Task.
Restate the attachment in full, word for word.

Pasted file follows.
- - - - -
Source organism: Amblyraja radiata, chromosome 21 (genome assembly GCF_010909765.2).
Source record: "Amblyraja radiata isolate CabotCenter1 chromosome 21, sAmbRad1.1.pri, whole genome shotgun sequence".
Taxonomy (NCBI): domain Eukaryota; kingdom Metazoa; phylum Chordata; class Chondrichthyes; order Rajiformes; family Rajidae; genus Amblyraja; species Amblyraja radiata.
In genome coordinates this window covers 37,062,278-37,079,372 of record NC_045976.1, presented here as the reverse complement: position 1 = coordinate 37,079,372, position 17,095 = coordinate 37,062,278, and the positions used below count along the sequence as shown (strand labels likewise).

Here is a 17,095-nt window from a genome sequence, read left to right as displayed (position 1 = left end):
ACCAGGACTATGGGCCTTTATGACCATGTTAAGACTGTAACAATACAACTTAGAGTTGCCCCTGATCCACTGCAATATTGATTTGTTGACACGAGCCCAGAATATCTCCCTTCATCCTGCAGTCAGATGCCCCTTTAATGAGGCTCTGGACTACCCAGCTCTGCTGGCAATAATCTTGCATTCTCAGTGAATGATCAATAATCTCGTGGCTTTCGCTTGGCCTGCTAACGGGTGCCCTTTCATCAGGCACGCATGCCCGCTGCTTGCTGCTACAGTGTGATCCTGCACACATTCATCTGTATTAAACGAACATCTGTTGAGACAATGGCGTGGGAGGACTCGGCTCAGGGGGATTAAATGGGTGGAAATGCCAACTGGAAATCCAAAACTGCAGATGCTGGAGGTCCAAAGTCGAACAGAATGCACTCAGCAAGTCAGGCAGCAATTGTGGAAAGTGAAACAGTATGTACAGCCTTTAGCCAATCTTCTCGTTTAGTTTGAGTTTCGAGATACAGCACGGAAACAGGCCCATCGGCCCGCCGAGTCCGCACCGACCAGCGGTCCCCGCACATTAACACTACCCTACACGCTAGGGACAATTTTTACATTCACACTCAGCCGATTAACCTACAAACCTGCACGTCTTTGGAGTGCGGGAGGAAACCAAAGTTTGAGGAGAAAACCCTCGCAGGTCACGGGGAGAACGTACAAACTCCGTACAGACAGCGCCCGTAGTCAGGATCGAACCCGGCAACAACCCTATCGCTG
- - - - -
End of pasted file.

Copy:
Source organism: Amblyraja radiata, chromosome 21 (genome assembly GCF_010909765.2).
Source record: "Amblyraja radiata isolate CabotCenter1 chromosome 21, sAmbRad1.1.pri, whole genome shotgun sequence".
Taxonomy (NCBI): domain Eukaryota; kingdom Metazoa; phylum Chordata; class Chondrichthyes; order Rajiformes; family Rajidae; genus Amblyraja; species Amblyraja radiata.
In genome coordinates this window covers 37,062,278-37,079,372 of record NC_045976.1, presented here as the reverse complement: position 1 = coordinate 37,079,372, position 17,095 = coordinate 37,062,278, and the positions used below count along the sequence as shown (strand labels likewise).

Here is a 17,095-nt window from a genome sequence, read left to right as displayed (position 1 = left end):
ACCAGGACTATGGGCCTTTATGACCATGTTAAGACTGTAACAATACAACTTAGAGTTGCCCCTGATCCACTGCAATATTGATTTGTTGACACGAGCCCAGAATATCTCCCTTCATCCTGCAGTCAGATGCCCCTTTAATGAGGCTCTGGACTACCCAGCTCTGCTGGCAATAATCTTGCATTCTCAGTGAATGATCAATAATCTCGTGGCTTTCGCTTGGCCTGCTAACGGGTGCCCTTTCATCAGGCACGCATGCCCGCTGCTTGCTGCTACAGTGTGATCCTGCACACATTCATCTGTATTAAACGAACATCTGTTGAGACAATGGCGTGGGAGGACTCGGCTCAGGGGGATTAAATGGGTGGAAATGCCAACTGGAAATCCAAAACTGCAGATGCTGGAGGTCCAAAGTCGAACAGAATGCACTCAGCAAGTCAGGCAGCAATTGTGGAAAGTGAAACAGTATGTACAGCCTTTAGCCAATCTTCTCGTTTAGTTTGAGTTTCGAGATACAGCACGGAAACAGGCCCATCGGCCCGCCGAGTCCGCACCGACCAGCGGTCCCCGCACATTAACACTACCCTACACGCTAGGGACAATTTTTACATTCACACTCAGCCGATTAACCTACAAACCTGCACGTCTTTGGAGTGCGGGAGGAAACCAAAGTTTGAGGAGAAAACCCTCGCAGGTCACGGGGAGAACGTACAAACTCCGTACAGACAGCGCCCGTAGTCAGGATCGAACCCGGCAACAACCCTATCGCTG